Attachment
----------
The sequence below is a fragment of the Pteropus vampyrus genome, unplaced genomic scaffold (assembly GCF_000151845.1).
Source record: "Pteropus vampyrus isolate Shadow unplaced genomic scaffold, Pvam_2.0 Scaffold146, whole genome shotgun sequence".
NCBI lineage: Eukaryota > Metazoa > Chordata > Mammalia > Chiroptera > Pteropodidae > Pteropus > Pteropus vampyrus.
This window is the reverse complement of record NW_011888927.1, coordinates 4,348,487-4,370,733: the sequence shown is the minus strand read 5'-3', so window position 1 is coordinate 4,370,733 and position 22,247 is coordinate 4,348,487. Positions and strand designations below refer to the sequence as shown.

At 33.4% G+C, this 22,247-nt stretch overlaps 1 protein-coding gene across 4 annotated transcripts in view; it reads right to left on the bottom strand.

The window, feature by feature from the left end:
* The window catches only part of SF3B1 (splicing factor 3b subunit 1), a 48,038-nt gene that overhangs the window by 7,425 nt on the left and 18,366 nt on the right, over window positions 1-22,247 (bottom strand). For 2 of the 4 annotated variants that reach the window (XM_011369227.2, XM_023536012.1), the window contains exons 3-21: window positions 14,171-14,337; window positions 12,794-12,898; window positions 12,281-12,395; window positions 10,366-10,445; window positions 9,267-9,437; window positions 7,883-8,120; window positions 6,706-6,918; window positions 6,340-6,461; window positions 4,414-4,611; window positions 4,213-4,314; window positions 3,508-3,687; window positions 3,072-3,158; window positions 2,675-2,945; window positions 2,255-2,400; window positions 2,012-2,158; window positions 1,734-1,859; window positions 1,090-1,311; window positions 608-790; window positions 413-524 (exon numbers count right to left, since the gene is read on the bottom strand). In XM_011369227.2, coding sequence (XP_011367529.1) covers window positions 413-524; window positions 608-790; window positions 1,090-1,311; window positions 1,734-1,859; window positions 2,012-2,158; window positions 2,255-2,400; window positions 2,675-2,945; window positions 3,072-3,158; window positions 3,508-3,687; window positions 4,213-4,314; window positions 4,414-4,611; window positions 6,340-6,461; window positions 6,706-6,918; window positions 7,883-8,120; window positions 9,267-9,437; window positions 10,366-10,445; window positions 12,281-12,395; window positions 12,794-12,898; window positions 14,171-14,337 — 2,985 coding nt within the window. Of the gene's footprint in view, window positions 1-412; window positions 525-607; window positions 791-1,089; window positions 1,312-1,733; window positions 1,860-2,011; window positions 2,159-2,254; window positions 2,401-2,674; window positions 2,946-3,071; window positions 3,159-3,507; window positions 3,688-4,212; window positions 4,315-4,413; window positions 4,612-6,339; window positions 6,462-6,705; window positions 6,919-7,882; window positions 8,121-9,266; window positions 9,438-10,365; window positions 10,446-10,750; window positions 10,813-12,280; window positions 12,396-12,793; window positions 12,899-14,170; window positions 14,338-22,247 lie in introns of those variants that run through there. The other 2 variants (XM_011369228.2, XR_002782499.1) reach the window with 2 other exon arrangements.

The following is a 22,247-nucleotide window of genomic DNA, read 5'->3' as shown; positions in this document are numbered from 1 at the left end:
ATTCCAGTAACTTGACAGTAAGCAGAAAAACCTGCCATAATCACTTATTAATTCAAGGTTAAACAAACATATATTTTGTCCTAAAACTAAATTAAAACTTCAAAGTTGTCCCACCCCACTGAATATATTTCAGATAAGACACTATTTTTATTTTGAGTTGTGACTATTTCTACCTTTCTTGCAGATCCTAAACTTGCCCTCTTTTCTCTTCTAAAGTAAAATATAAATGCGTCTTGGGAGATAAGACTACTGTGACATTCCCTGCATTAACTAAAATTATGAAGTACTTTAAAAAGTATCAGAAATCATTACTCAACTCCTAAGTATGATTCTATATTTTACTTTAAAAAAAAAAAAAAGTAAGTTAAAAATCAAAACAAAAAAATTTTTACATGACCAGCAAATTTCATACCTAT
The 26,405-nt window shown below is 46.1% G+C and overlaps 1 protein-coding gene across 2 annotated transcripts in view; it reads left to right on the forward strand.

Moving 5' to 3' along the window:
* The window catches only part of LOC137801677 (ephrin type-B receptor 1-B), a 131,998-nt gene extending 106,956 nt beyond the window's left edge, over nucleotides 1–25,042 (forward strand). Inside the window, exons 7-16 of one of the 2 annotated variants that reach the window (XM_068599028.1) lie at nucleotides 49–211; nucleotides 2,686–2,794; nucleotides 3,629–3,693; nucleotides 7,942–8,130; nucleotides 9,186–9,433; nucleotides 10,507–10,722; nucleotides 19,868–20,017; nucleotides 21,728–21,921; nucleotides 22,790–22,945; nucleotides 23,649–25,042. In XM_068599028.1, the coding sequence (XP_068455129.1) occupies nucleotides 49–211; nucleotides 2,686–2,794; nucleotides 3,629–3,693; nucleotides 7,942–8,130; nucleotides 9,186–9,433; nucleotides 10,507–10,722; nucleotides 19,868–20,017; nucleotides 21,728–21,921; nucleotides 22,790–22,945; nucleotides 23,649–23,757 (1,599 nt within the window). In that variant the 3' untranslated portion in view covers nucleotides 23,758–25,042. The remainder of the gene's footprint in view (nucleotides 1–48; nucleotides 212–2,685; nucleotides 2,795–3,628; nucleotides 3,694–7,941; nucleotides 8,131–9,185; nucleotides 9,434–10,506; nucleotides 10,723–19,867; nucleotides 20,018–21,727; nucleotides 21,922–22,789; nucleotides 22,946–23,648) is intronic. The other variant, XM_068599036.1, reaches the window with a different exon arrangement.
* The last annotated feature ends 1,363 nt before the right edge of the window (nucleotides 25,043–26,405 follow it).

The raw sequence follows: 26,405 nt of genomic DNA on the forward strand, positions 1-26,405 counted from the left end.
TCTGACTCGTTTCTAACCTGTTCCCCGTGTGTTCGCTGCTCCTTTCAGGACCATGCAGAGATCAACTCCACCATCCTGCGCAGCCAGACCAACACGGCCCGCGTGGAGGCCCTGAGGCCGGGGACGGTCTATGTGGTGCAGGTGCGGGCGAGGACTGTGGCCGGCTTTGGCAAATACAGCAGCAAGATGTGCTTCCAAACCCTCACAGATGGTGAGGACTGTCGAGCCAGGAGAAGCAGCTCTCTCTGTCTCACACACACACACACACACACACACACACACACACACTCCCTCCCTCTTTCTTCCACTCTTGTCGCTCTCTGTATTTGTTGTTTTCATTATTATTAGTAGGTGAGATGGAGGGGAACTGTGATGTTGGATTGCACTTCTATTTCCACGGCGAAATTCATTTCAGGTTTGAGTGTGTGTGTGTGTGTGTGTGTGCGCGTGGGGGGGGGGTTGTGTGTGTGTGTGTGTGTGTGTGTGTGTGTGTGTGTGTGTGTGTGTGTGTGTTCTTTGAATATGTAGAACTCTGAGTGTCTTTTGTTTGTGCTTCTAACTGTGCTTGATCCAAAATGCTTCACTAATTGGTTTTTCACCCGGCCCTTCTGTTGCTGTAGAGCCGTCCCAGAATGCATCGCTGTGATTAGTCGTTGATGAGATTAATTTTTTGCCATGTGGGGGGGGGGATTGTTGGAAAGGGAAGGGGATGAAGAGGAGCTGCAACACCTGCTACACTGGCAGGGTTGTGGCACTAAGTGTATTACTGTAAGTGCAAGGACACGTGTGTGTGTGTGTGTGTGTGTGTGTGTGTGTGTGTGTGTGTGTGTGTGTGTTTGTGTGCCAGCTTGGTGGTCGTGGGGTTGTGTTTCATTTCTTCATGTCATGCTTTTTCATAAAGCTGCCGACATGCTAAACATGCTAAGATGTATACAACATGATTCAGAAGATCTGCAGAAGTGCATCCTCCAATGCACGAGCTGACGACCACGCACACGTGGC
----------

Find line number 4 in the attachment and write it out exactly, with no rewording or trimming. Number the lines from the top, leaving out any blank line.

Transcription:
This window is the reverse complement of record NW_011888927.1, coordinates 4,348,487-4,370,733: the sequence shown is the minus strand read 5'-3', so window position 1 is coordinate 4,370,733 and position 22,247 is coordinate 4,348,487. Positions and strand designations below refer to the sequence as shown.